Luciferase reporter assay

The dual-Luciferase reporter assay system (Promega, Madison, USA) was used for luciferase assays. HEK293T cells were seeded in 24-well plates (2 × 105 cells/well) and transfected with luciferase reporter and control Renilla-Luc plasmids combined with target plasmids, the luciferase activity of IFNβ-Luc and ISRE-Luc was detected at 20 or 24 h post-infection.

Cell viability assay

HEK293T cells were seeded 7000 cells/well in opaque-walled white 96-well plate. After incubation for 24 h, 150 ng control plasmid and one of the TBEV gene expression plasmids was transfected into the cells. Following incubation for another 48 h at 37 ℃, cell viability was determined using a CellTiter-Glo 2.0 Assay (Promega, Madison, USA).

Coimmunoprecipitations and immunoblot assay

After 30 h post-transfection, cells were lysed in a immunoprecipitation (IP) lysis buffer containing 50 mM Tris (pH 7.5), 1 mM EGTA, 1 mM EDTA, 1% Triton X-100, 150 mM NaCl, 100 µM phenylmethylsulfonyl fluoride (PMSF) and complete TM protease inhibitors (Selleck, Houston, USA) for 30 min at 4 °C. Cell lysates were incubated overnight with ANTI-FLAG® M2 Affinity Gel (Sigma-Aldrich, St. Louis, USA), EZview Red Anti-HA Affinity Gel (Millipore, Billerica, USA), or Anti-MYC Affinity Gel (Millipore, Billerica, USA), then proteins were separated by SDS-PAGE and transferred onto PVDF membranes. After blocking in TBST containing 5% BSA, the blots were probed with primary antibodies, and the relative band intensities were determined with ChemiDoc XRS + Molecular Imager software (Bio-Rad, Philadelphia, USA).

Native PAGE

Native PAGE was used to detect IRF3 dimerization. HEK293T cells infected with HA-MAVS, Myc-IRF3 in the presence or absence of TBEV-prM were harvested at 30 hpt, and the cell lysates were separated by 12% native gel. Proteins were then transferred onto PVDF membrane and analyzed by immunoblotting with the indicated antibodies.

Quantitative PCR (qPCR) and probe qPCR

Total cellular RNA was isolated with EasyPure® RNA Kit (TransGen, Beijing, China). Viral RNA in culture supernatants was extracted using TIANamp Virus RNA Kit (Tiangen, Beijing, China), and the first-strand cDNA was synthesized by Trans Script First-Strand cDNA Synthesis Super Mix (TransGen, Beijing, China). The qPCR was conducted with SYBR Green Master (Roche, Rotkreuz, Switzerland) as previously described [50]. The results were normalized by the house-keeping gene GAPDH.

Viral RNA was detected by probe qPCR. The RNA was first extracted using the TIANamp Virus RNA kit (Tiangen, Beijing, China) according to the manufacturer’s instructions. The viral RNA was then reversed to cDNA and the copies of TBEV was detected using the forward primer: 5′-GGGCGGTTCTTGTTCTCC-3′, reverse primer: 5′-ACACATCACCTCCTTGTCAGACT-3′ and the probe: FAM-TGAGCCACCATCACCCAGACACA-BHQ1.

Immunofluorescence assay (IFA) and FRET analysis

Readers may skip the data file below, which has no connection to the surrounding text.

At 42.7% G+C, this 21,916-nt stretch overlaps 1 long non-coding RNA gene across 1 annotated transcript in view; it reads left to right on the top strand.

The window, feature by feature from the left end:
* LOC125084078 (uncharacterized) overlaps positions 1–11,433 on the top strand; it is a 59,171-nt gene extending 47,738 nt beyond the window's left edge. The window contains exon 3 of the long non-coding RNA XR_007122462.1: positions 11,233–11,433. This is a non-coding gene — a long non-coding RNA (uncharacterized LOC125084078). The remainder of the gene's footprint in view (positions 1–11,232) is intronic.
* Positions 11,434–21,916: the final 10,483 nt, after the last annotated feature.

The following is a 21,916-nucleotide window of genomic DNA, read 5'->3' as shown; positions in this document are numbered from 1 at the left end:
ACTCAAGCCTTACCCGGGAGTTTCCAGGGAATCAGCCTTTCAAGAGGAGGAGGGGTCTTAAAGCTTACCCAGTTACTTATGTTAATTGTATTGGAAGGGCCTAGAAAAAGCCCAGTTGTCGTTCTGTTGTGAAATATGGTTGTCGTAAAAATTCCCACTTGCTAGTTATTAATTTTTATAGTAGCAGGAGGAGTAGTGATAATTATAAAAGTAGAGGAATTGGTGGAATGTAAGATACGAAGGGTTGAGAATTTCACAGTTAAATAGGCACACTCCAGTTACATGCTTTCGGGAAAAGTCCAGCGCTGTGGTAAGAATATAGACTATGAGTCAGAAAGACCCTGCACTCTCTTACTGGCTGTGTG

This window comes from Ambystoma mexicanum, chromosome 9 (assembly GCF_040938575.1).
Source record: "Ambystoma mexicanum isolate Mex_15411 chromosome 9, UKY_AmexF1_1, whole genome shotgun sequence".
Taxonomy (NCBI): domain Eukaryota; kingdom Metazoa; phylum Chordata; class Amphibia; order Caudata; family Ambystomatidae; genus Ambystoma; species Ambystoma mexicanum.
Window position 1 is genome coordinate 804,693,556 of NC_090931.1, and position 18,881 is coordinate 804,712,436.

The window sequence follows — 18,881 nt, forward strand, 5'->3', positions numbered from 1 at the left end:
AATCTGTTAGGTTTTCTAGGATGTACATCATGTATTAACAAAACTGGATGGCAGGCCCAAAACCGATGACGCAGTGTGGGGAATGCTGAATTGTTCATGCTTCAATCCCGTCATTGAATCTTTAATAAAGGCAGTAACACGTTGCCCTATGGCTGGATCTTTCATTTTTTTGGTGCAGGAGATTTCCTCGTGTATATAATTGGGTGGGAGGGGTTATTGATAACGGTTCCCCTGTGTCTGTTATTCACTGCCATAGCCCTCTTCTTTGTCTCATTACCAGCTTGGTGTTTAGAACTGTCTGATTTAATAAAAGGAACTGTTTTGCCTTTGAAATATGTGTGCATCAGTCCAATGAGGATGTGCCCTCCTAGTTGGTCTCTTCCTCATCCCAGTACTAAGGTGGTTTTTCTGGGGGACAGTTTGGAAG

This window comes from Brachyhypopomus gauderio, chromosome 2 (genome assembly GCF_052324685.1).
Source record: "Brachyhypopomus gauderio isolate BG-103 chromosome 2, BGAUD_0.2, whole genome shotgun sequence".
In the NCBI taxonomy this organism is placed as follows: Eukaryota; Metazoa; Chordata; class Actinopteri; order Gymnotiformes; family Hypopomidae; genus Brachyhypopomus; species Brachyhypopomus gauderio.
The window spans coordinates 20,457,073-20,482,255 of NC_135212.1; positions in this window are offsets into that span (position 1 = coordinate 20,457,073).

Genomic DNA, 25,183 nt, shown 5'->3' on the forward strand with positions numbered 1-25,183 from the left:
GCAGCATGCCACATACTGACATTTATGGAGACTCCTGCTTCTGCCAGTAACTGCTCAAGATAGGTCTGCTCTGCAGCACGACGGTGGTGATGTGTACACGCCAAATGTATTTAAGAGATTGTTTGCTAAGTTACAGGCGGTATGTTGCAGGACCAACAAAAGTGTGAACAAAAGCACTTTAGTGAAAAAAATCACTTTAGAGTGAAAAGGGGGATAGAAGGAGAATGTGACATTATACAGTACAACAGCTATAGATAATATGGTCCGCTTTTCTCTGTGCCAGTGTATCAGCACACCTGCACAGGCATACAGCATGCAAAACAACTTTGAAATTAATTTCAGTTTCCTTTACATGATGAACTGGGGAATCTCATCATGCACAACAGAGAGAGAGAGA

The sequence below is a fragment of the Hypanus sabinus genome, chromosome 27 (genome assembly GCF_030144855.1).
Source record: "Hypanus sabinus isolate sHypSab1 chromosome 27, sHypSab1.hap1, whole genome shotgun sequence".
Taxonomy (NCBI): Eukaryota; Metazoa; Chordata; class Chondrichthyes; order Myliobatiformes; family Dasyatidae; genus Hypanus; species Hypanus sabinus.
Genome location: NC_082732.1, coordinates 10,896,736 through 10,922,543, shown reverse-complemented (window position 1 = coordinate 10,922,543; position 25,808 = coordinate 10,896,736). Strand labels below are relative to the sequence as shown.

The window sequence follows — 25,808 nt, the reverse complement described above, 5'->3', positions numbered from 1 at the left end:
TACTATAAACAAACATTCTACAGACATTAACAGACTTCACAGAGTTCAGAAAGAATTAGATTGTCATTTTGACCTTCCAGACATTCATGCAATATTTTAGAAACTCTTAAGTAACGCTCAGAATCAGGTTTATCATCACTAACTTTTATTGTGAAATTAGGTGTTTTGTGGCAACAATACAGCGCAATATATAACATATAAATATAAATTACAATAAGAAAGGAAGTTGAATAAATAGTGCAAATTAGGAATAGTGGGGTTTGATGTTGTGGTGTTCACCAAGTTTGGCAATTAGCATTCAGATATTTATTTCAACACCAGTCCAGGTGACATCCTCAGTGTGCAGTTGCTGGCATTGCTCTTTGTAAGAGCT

HEK293T or HepG2 cells cultured on 12 mm coverslips were transfected with indicated plasmids. For IFA analysis, cells were fixed with 4% paraformaldehyde after 24 h, and permeated with 0.5% Triton X-100. The cells were washed with PBST, blocked in 1% BSA, and stained with primary antibodies, followed by staining with CoraLite 594 or CoraLite 488 conjugated IgG secondary antibodies. Nuclei were stained with DAPI (Yesen Biotechnology, Shanghai, China). Fluorescence images were obtained and analyzed using a confocal microscope (FV3000, OLYMPUS). For FRET analysis, cells were fixed with 4% paraformaldehyde, CFP or YFP images and FRET analysis were performed on Nikon AXR Laser confocal microscope.

Nuclear and cytoplasmic extraction

The nuclear and cytoplasmic fraction of indicated cells were separated using the nuclear and cytoplasmic protein extraction kit (Beyotime, China) according to the manufacturer’s instructions. The purified cytoplasmic and nuclear fraction were subjected to immunoblot with the relevant antibodies.

Flow cytometry

HEK293T cells were harvested, and washed with PBS. After staining with an anti-SeV antibody, cells were analyzed using a BD LSRFortessa flow cytometer. Data analysis was carried out with the FlowJo software.

Statistical analysis

The results are representative of at least three independent experiments and shown as the mean ± SD values. For statistical analysis, two-tailed unpaired Student’s t tests were performed in GraphPad Prism 9.0.2, and P value of less than 0.05 was considered statistically significant.

Availability of data and materials

The datasets used or analyzed during the current study are available from the.

corresponding author on reasonable request.

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Acknowledgements

Nikon AXR Laser confocal microscope was provided by the Public Experimental Platform of Translational Medicine Research Institute of the First Hospital of Jilin University. We appreciate Dr. Chong Qi to perform the operation and the analysis of the FRET (Confocal image).

Funding

This work was supported by grant from National Natural Science Foundation of China (81972873 and 82002165) and National Key Research and Development Program of China (2022YFC2601900), the Pearl River Talent Plan in Guangdong Province of China (2019CX01N111), the Science and Technology Innovation Project in Guangzhou of China (202103000008), and the Medical Innovation Team Project of Jilin University (2022JBGS02).